By Beck

The Baby (and whenever I call her that, I feel the need to add that she is five now and NOT ANYTHING LIKE A BABY) just made some muffins, which are baking away in the oven as I write. And because The Baby has food issues, they’re gluten-free and so the chances of them turning out delicious are fairly low.

We don’t really have any choices about the gluten-free diet, regardless of how dire many things taste like – it’s either this or The Baby is sick and skinny and pale and fading. But the other day, someone we know dropped off a GIANT bag of gluten-free groceries at my husband’s workplace, saying that she’d tried it for a little while and she just couldn’t get used to the food. And while The Baby was totally delighted to get tons of granola bars and bags of cookies all at once, I felt a flicker of some darker emotion at the idea of other people getting to put down her burden, to not carry what she has to carry.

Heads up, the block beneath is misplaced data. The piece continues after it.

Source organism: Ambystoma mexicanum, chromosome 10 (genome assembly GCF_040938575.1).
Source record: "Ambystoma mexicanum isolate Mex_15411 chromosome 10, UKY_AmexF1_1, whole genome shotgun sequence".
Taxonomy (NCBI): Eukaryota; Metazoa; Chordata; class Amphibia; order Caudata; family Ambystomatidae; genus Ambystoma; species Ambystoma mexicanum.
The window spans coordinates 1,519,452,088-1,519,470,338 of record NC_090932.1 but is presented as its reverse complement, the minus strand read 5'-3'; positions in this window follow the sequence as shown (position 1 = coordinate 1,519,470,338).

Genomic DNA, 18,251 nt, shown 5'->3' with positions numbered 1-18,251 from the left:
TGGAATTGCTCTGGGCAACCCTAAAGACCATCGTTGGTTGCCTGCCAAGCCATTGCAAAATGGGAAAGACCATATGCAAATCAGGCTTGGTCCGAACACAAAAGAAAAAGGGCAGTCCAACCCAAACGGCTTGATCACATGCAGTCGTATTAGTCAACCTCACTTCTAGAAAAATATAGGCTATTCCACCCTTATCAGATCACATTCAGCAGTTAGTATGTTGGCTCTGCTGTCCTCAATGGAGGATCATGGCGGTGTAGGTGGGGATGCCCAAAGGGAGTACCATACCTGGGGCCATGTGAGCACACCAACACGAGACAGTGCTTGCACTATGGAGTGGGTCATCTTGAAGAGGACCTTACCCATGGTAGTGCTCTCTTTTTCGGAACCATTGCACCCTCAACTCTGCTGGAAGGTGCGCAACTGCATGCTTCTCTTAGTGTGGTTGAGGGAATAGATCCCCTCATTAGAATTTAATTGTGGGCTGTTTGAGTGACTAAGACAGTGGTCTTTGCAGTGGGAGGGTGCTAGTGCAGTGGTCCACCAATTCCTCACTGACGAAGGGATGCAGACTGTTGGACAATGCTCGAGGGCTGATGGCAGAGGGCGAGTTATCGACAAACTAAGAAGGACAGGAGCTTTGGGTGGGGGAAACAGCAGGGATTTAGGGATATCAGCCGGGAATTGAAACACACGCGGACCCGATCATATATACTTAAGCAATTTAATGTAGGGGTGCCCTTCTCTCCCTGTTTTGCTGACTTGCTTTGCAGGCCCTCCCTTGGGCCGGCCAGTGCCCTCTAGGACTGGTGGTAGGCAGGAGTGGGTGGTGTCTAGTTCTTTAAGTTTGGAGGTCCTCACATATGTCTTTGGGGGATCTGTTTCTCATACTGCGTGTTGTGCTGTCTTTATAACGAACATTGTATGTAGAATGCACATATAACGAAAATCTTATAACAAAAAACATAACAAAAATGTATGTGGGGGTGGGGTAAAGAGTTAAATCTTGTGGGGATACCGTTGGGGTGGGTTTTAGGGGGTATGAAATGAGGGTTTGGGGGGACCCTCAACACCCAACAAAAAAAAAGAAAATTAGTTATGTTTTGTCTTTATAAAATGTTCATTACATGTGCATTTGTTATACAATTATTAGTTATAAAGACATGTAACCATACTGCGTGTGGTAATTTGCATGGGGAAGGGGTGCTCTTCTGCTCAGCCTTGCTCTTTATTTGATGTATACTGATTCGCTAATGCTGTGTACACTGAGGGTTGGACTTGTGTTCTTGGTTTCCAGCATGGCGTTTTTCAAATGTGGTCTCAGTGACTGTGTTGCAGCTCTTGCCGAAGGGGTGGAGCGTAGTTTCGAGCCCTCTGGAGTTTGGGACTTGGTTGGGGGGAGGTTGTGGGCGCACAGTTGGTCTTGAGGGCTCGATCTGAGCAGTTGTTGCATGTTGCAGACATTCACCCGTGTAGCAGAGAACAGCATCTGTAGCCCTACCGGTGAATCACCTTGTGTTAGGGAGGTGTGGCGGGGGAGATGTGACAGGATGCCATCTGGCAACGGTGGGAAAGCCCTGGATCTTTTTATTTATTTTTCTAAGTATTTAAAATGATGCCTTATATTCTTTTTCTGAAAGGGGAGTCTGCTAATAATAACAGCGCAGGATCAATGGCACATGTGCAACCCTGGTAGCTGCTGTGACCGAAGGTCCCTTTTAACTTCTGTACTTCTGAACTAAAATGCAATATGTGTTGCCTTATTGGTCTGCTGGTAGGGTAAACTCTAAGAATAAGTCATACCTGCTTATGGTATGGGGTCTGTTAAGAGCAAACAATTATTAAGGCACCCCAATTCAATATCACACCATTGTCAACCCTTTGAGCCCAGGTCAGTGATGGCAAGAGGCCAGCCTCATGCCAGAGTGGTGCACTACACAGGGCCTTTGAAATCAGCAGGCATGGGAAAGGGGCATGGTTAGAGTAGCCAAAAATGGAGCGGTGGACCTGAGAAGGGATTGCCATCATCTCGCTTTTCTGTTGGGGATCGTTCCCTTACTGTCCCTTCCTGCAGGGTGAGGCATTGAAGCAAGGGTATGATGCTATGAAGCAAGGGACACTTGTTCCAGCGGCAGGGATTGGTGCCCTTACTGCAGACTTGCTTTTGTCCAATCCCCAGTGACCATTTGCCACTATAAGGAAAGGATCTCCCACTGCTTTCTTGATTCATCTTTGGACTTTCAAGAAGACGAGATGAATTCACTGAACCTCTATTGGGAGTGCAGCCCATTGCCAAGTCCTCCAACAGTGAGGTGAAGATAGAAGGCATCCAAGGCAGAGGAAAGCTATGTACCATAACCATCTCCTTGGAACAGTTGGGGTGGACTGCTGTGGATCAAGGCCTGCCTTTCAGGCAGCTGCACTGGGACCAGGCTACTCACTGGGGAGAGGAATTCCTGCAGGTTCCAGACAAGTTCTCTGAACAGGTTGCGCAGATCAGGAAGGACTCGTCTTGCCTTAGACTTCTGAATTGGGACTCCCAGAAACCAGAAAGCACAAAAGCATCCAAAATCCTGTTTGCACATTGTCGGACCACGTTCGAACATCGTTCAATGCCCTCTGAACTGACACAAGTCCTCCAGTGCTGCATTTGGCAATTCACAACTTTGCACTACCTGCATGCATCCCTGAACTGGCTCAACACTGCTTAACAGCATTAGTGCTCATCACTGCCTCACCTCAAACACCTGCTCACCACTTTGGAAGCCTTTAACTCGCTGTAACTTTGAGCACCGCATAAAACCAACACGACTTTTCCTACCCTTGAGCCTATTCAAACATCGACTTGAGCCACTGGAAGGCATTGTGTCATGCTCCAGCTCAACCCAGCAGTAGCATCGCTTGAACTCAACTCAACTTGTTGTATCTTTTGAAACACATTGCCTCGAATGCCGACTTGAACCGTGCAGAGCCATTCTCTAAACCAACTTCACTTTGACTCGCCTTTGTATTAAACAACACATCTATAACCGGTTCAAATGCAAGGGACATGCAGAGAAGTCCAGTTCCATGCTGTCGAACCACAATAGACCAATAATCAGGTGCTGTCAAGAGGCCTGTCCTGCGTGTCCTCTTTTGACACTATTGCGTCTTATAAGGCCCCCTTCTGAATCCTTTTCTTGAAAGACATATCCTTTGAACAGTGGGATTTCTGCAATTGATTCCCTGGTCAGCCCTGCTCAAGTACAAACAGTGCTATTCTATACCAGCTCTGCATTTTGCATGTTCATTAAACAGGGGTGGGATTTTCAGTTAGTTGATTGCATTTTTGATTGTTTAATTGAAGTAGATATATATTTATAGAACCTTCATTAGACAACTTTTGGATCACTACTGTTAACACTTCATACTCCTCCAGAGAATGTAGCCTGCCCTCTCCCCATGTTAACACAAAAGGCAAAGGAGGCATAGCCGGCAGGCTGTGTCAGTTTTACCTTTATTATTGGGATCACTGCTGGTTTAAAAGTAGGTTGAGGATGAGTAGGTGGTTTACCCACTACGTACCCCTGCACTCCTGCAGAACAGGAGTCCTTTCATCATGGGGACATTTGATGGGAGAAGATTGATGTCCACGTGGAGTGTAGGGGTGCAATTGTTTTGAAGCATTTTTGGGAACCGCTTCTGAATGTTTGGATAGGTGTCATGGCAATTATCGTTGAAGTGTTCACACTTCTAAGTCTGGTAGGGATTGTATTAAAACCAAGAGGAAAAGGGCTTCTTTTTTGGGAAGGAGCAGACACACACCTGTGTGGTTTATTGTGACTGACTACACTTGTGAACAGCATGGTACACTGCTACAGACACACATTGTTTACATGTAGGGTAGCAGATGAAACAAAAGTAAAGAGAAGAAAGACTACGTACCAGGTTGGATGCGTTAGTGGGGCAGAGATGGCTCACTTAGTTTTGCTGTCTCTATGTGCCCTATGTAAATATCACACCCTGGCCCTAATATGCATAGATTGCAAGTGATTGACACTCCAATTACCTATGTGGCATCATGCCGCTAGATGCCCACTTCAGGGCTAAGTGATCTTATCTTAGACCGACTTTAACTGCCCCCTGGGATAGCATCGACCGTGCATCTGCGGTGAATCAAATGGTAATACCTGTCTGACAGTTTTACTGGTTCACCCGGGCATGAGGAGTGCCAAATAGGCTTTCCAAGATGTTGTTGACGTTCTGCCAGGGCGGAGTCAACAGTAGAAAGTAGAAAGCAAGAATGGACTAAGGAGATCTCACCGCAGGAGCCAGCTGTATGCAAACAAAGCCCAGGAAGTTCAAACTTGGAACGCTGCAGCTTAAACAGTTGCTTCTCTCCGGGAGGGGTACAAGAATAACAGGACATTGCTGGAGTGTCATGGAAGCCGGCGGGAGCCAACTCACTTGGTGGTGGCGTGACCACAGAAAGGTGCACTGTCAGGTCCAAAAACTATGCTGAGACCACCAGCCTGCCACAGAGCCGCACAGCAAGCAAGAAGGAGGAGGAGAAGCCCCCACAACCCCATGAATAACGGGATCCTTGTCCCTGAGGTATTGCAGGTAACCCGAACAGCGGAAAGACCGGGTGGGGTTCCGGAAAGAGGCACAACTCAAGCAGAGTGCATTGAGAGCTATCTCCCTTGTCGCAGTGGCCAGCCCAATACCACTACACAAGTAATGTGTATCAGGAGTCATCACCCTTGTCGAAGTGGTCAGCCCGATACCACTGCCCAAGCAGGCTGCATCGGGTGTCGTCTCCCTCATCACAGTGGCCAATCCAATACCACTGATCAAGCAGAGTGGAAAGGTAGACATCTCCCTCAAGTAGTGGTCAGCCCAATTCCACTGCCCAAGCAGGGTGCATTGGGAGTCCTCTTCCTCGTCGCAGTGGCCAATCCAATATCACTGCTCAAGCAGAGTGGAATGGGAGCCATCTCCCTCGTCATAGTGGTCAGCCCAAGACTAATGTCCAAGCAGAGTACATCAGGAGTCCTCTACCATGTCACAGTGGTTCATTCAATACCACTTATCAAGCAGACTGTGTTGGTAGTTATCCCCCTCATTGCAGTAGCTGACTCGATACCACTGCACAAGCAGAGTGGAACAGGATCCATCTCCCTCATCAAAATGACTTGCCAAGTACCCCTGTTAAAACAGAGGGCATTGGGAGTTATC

And this is REALLY stupid. Her burden isn’t that heavy! She has a FOOD ALLERGY – okay, not fun, but good grief, it could be so much worse. I think this feeling, this “nobody knows my pain” thing is pretty common, which is probably why I got an email the other day from a reader (probably a new reader because GEE WHIZ WHO THINKS THIS?) who told me that I “think (my) life is so perfect.”


The muffins came out of the oven too brown and weirdly shaped but actually tasted quite pleasant. I am trying to think of a final line for this, something about life being sad and sweet and imperfect and biting into the warm, sweet cake, at once not quite what I wanted and completely fine at the same time.

19 Responses to Muffins
  1. Justine
    June 3, 2010 | 12:25 pm